Yes, I would say that's not necessarily true. And we don't deal directly with farmers. We deal with the kind of the retail wholesale trader group. First, retail. Then, some wholesalers, and a little bit of trading for exports. But we are selling -- our tons are being moved to the market. And so those are in the hands of the retail group. They have tons available to sell. We're producing record amounts of UAN. And you can see with some of the disruptions from the hurricane and weather problems. We did lose some tons, but we are moving our tons into the market.

We have a record number of UAN tows in service since I've been here. And as well, none of our railcars are in storage, which is the first time since I've been here in 13 years that all of our railcars are occupied. So product is moving to market. Product is available. Now that being said, CF is not pricing Q2 as of yet, and that's a pricing position. That's not a volume nor a commitment situation. So I believe if retailers wanted to take that out or a farmer wanted to get a quote or an offer, that should be available in the market. And there will be sufficient tons to meet spring demands, not only from CF, but from the broader industry group. Imports are up. Domestic production will recover. And yes, we will have a spring.

W. Anthony Will -- President, Chief Executive Officer and Director

Jeff, I realized I didn't, sorry, answer your first part of the question about blue ammonia in terms of when is it going to be available. We've gone ahead and launched those projects now. We anticipate probably end of 2024 or early 2025. So by 2025, we expect basically a full year of operating on that basis.

Jeffrey John Zekauskas -- JPMorgan Chase & Co -- Analyst

Ok, great thank you so much.

Operator

Your next question comes from the line of Vincent Andrews from Morgan Stanley.

Vincent Stephen Andrews -- Morgan Stanley -- Analyst

Thank you and good morning everyone. Tony, I would love to get your thoughts on just sort of -- as we think about the next few years or three to five years or how ever you want to frame it, we're in a precarious situation now with obviously very tight grain stocks. And now we've had this spike in gas and coal prices and so forth. And we're having a lot of food inflation. And Bert laid out a very plausible scenario where we could have lower yields because of the inability of everybody to get nitrogen and so forth.

So what do you think the global response to this is going to be over time in terms of trying to manage the food supply and make sure that we kind of don't get into extreme situations like this into perpetuity? But at the same time, we need to balance our sort of climate goals and our green energy aspirations and so forth. So how does this needle get thread in your view?

W. Anthony Will -- President, Chief Executive Officer and Director

Yes. Vince, it's a great question. And I think as you point out, there are a lot of competing priorities out there that have second order and tertiary kind of knock-on effects that not everyone understands well. So the push to reduce availability and affordability of fossil fuels because of a focus on climate change and move toward renewable, I think, is directly part of what's going on in Europe right now with extremely high natural gas costs. And that means that all of those plants that Bert talked about earlier curtailed or off-line. At the same time, you've got a number of governments around the world that are very focused on trying to limit rate of nitrogen fertilizer in particular because they're concerned about nutrient loss to the environment and runoff. And whether it's nitrous oxide produced on the field that -- it's pretty potent greenhouse gas or whether it's other kinds of runoff into waterways and so forth, there's a real push in some areas, Canada notably, and other places as well to reduce application rate. And if you do that, you're going to have a year one impact on yield.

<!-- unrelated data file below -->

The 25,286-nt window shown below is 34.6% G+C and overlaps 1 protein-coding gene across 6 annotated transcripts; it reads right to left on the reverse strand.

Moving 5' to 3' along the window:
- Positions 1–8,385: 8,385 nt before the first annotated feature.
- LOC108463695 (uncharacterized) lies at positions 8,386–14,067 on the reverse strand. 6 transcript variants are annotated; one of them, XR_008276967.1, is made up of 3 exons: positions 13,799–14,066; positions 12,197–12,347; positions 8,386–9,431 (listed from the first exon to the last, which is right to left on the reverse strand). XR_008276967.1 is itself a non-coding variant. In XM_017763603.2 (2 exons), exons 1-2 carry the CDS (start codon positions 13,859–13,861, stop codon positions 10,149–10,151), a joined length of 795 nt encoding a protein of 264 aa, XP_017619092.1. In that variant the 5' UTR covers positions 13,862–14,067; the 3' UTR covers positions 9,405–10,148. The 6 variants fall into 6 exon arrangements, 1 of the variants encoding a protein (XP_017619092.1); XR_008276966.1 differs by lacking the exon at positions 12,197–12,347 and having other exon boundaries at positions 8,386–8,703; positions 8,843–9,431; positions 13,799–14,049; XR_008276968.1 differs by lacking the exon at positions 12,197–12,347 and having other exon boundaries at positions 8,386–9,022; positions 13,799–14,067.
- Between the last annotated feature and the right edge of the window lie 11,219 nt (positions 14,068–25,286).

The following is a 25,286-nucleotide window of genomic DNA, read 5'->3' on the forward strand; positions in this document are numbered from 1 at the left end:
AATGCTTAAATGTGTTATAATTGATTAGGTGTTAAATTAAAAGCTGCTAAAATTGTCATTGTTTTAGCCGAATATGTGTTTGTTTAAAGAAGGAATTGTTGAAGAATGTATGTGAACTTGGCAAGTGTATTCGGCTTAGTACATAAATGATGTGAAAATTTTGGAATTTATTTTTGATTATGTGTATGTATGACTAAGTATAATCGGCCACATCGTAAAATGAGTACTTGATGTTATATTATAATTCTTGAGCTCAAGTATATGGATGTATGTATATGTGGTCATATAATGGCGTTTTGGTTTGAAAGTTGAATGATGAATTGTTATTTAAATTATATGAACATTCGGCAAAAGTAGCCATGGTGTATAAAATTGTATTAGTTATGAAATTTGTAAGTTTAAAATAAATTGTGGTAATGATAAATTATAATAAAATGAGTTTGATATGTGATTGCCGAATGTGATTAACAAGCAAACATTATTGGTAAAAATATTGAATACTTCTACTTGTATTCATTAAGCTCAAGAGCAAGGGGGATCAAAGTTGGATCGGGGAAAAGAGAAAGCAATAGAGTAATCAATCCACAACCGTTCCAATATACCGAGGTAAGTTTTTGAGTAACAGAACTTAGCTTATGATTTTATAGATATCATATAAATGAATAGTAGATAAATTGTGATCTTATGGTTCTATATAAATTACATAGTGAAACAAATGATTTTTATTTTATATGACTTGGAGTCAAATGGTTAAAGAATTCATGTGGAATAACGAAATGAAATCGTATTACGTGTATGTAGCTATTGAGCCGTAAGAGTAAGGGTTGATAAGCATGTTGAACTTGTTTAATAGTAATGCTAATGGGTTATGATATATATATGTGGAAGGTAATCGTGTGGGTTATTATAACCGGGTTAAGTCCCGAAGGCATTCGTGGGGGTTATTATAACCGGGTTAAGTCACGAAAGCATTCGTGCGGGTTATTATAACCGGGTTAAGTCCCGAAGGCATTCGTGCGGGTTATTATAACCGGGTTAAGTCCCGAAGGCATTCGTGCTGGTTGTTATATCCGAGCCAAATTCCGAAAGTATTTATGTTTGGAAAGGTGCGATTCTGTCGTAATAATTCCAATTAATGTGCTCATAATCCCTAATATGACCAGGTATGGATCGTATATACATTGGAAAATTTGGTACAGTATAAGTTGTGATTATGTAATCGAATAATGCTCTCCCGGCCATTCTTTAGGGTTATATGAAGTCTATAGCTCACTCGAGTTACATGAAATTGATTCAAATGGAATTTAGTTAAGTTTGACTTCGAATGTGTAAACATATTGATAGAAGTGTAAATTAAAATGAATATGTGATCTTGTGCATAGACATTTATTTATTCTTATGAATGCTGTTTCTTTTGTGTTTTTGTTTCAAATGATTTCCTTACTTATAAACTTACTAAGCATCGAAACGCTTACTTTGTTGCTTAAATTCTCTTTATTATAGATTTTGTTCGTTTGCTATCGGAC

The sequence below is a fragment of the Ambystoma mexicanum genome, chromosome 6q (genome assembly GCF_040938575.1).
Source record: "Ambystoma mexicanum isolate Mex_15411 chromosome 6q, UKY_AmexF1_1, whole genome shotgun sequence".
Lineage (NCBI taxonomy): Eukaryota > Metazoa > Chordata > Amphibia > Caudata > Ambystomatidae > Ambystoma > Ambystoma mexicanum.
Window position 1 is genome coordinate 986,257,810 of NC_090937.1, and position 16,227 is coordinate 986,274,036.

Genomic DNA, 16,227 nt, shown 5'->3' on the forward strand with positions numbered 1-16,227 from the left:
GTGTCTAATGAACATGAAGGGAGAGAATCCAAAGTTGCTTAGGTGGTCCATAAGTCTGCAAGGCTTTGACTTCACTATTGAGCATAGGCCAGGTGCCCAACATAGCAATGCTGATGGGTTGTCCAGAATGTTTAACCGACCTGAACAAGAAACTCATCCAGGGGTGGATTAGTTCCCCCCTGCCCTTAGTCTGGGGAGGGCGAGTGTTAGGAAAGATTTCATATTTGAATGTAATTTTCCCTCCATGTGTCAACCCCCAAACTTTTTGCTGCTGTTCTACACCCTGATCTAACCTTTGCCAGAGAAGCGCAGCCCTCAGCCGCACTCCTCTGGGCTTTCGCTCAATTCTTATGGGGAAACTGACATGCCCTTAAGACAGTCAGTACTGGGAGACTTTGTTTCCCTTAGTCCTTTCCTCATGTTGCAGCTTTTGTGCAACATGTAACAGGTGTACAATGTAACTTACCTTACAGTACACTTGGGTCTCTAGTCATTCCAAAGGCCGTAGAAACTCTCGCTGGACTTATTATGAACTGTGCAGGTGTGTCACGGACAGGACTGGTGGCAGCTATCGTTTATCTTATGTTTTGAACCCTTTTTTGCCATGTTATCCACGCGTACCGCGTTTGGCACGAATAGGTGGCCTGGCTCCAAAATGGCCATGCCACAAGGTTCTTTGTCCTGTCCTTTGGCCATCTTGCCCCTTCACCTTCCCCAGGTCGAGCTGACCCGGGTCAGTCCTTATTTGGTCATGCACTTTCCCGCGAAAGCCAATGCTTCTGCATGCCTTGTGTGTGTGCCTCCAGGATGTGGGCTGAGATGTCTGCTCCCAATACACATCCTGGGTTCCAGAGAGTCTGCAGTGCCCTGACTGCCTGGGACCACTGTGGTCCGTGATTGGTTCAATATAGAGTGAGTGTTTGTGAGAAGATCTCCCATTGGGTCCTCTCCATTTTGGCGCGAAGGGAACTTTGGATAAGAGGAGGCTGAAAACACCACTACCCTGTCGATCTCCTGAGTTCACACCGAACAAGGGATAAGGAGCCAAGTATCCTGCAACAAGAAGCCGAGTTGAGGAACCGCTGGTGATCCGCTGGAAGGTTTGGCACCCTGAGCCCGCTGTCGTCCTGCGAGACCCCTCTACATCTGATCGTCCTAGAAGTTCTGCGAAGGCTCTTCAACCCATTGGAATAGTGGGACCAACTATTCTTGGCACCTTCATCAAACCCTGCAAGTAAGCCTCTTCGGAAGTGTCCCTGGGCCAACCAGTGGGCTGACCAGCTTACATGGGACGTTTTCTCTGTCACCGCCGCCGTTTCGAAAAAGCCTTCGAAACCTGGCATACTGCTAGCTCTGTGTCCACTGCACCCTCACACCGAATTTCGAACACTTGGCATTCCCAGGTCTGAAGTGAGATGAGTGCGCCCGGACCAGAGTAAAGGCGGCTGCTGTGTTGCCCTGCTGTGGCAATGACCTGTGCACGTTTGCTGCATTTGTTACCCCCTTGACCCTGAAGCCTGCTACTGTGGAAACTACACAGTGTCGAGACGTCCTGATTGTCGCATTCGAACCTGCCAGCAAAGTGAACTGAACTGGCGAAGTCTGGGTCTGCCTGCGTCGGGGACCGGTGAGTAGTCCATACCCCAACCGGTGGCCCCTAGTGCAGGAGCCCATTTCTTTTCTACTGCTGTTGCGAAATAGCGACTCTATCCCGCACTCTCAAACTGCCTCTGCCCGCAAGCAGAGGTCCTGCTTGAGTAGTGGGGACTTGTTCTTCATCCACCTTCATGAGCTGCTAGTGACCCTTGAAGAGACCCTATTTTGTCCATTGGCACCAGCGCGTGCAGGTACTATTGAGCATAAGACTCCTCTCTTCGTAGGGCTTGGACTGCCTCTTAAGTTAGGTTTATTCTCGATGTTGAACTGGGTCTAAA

So there are a number of, I would say, competing priorities out there. All of which, generally speaking, I would say, benefit North American producers because we do have ready access to low-cost gas. We're on the very low end of the supply curve. And as yields continue to struggle due to either lack of availability of nutrients or are these programs designed to reduce nutrient application, that's just going to keep grain prices higher for longer. I mean, ultimately, I think where this goes is governments are going to have to capitulate to the requirements of their people and provide affordable food, which means some of those priorities that they have heretofore held out as being these holy grails are going to probably have to take a back seat for a while just to make sure that we can feed the people of the world. But I think that you will see people backing off.